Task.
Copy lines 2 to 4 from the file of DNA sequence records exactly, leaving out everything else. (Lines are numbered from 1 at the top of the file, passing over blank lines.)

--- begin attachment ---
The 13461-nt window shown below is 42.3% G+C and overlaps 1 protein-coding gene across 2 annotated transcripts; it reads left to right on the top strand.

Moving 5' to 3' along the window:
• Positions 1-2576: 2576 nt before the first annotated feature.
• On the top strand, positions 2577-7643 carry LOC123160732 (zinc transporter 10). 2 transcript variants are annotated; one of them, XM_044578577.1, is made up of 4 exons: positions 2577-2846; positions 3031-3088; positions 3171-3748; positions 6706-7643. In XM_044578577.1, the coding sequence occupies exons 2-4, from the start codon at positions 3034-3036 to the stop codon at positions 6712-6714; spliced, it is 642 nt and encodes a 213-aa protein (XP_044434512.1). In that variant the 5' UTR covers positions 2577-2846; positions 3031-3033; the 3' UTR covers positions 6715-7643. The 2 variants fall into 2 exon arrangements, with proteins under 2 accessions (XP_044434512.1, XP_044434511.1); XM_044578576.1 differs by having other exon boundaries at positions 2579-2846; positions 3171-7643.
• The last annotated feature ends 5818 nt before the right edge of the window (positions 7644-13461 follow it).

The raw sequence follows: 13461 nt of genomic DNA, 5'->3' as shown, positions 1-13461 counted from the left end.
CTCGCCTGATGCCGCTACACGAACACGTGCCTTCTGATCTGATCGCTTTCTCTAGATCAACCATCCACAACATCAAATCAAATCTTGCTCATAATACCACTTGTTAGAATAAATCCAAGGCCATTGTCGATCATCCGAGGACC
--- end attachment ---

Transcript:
Moving 5' to 3' along the window:
• Positions 1-2576: 2576 nt before the first annotated feature.
• On the top strand, positions 2577-7643 carry LOC123160732 (zinc transporter 10). 2 transcript variants are annotated; one of them, XM_044578577.1, is made up of 4 exons: positions 2577-2846; positions 3031-3088; positions 3171-3748; positions 6706-7643. In XM_044578577.1, the coding sequence occupies exons 2-4, from the start codon at positions 3034-3036 to the stop codon at positions 6712-6714; spliced, it is 642 nt and encodes a 213-aa protein (XP_044434512.1). In that variant the 5' UTR covers positions 2577-2846; positions 3031-3033; the 3' UTR covers positions 6715-7643. The 2 variants fall into 2 exon arrangements, with proteins under 2 accessions (XP_044434512.1, XP_044434511.1); XM_044578576.1 differs by having other exon boundaries at positions 2579-2846; positions 3171-7643.